I’ve personally taste-tested a variety of wood ear mushroom substitutes to find the best one for every cooking occasion. Whether you’re on the hunt for the closest flavor match, in need of a last-minute pantry substitute, or want a swap that fits your diet, I’ve got the answers.
Wood ear mushrooms don’t have much flavor and are mostly used for their texture. Oyster mushrooms and enoki mushrooms are good replacements because they also have a very mild flavor and interesting textures. If you can find them, cloud ear mushrooms are a great swap.
I made a few batches of wood ear mushroom salad to test out several different substitutes.
Wood ear mushrooms usually sprout on decaying trees. They don’t have much flavor, so they’re primarily used in Chinese cuisine for their texture, which is gelatinous and slightly crunchy (almost cartilage-like is a good way to describe it). They also have a lot of potential health benefits.
The mushrooms have thin folds and crevices, making them the perfect vehicle for soaking up the flavors of soups, sauces, and dressings. You’ll find them in hot pots, soups, stir-fries, and even salads. Here are the substitutes I tested and my verdicts:
|How to Substitute
|Mild taste and chewy texture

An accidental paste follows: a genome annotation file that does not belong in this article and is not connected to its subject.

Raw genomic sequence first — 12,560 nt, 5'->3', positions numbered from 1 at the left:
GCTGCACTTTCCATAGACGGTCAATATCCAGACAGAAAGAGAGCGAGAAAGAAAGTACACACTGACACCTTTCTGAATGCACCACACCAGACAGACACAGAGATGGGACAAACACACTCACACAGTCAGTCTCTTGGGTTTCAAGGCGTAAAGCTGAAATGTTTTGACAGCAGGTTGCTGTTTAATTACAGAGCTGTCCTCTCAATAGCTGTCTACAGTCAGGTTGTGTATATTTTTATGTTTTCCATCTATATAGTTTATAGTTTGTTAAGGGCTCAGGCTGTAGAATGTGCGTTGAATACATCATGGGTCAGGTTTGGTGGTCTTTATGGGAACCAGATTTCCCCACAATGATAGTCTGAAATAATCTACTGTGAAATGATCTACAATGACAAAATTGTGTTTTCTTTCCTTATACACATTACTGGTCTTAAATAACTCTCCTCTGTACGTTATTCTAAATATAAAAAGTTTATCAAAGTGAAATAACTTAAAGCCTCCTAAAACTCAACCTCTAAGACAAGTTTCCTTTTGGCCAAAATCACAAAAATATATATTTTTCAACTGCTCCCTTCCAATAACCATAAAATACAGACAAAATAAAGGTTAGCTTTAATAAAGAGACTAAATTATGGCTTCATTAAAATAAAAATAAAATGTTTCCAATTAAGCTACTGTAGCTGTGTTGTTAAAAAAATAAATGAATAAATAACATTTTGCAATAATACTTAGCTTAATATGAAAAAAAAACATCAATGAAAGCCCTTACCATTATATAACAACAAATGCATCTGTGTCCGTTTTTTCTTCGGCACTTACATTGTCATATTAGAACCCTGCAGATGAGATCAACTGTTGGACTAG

|Bland taste and crunchy texture
|Cloud ear mushrooms
|Very similar, but hard to find
|Fresh wood ear mushrooms
|Can forage (with an expert)
|Good non-mushroom alternative
Psst… if you haven’t already, check out your local Asian supermarket and you might find some.
Oyster mushrooms are an easy-to-find and affordable alternative to wood ear mushrooms.
They look different, but they have a mild flavor and a similar ability to take on the flavors of whatever they’re cooked in. There is a subtle woody, somewhat seafood-like taste to the mushrooms, but it’s not strong enough to overpower a sauce or broth.
In terms of texture, oyster mushrooms aren’t as jelly-like but they are tender and chewy. And the edges will crisp up if you pan-fry them.
How to substitute: Replace wood ear mushrooms in a 1:1 ratio with oyster mushrooms.
Enoki mushrooms are my favorite mushrooms. They’re similar to wood ear mushrooms in the fact that they’re prized for their texture more than their flavor. The mushrooms are long and very thin with small caps and are typically clumped together in small bunches.
They have a lightly crunchy texture like wood ear mushrooms but aren’t gelatinous. In terms of flavor, they’re extremely mild and pretty much taste of nothing!
If you’re using enoki mushrooms, make sure to add them near the end of the cooking process because they’re best with very little cooking. Overcooking them will turn them slimy.
How to substitute: Replace wood ear mushrooms in a 1:1 ratio with enoki mushrooms.
Shiitake mushrooms aren’t the best replacement for wood ear mushrooms, but you can use them in a pinch. They do a good job of replicating the chewy texture of wood ears, but that’s where the similarities end!
They have a much stronger flavor, with a deep meatiness and lots of umami. Although this isn’t necessarily a bad thing, because they’re delicious! I loved them in my salad.
You can get fresh or dried shiitakes, but I recommend the dried ones in this situation because they have a chewier texture.